Scoop Review of Books

Archive for July, 2012

RIP Margaret Mahy 1936 – 2012

The wonderful, incomparable, Margaret Mahy is no longer with us. Here are just some of the tributes to have appeared so far.

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RIP Alexander Cockburn 1941 – 2012

Alexander Cockburn was, if it’s not a contradiction in terms, an aristocrat of radical leftwing journalism. Cockburn described his dad, Claud Cockburn, as the 20th century’s most important journalist, and his brothers Andrew and Patrick are both accomplished journalists.

What follows is a tiny selection of the tributes to have appeared to date.

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Telling War Stories

Telling War Stories

Review: Victory At Point 209/Ngarimu: Te Tohu Toa illustrated by Andrew Burdan (Huia Publishers, 2012)
Reviewed by Mark P. Williams

Victory At Point 209/Ngarimu: Te Tohu Toa is the story of how Second Lieutenant Te Moana-nuia-Kiwa Ngarimu of 28 Māori Battalion won the VC during World War Two.

War comics, like historical fiction in general, can either help establish, or create, “truths” of identity or help question them critically–sometimes both–and we tend to imbibe such stories younger than we think, through word of mouth and overheard conversation.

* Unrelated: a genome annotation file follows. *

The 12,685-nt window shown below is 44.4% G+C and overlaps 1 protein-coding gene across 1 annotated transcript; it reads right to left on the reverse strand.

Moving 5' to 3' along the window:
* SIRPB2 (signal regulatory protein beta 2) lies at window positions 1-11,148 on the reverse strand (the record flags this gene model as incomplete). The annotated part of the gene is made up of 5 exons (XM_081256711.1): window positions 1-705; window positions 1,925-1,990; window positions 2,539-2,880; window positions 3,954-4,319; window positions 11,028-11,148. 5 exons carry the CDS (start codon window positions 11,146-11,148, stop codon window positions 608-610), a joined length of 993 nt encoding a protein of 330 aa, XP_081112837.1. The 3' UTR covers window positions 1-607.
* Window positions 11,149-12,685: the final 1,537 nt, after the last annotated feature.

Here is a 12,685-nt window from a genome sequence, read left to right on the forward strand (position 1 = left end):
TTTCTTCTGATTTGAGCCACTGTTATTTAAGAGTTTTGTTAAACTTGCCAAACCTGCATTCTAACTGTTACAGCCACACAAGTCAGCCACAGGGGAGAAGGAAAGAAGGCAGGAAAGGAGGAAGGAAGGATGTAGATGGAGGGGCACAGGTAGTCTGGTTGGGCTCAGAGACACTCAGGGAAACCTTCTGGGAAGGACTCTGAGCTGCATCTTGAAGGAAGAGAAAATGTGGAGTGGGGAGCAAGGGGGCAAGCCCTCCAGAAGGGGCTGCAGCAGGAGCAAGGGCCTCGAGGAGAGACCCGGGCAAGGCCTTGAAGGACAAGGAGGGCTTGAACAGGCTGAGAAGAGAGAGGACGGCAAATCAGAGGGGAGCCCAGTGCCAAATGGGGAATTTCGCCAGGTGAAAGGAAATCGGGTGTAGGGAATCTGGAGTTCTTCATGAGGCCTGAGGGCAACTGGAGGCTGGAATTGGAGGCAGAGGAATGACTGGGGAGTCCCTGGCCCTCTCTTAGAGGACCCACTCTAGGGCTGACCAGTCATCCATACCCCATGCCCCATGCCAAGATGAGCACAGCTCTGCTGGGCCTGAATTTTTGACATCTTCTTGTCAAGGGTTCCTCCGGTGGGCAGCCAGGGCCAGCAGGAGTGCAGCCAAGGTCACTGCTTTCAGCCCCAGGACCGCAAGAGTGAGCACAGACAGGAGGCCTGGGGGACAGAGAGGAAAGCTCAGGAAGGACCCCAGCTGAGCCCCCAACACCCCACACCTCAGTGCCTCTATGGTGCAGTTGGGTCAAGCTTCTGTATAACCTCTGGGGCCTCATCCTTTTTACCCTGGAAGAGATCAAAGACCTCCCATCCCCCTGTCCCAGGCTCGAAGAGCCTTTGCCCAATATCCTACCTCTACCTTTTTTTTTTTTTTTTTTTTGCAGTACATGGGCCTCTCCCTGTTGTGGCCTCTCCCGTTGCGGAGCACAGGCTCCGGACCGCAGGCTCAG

War narratives of contemporary history, perhaps more than other historical forms, demand a strong ethical approach to representation because, whether they are objective realist or more naturalist, they are inevitably emotionally charged.
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Jim Miles: Review of The Color Revolution

Article – Jim Miles

This proved an interesting book to review for two main reasons. First it discusses a region that I do not have a strong background with, the former Soviet republics of Ukraine, Georgia, and Kyrgyzstan. Balancing that however is the second factor … Read more »

Three Poems from Best NZ Poems Authors

3 poems from Best NZ Poems authors:

Helen Lehndorf:
A skull, a silk, a skulk

It was raining Japanese rain:
straight down and copious.

My Great-Grandmother always said:
Don’t borrow trouble

which is good advice, but she
didn’t say what to do if trouble
borrows you. Damn her for dying. Read more »

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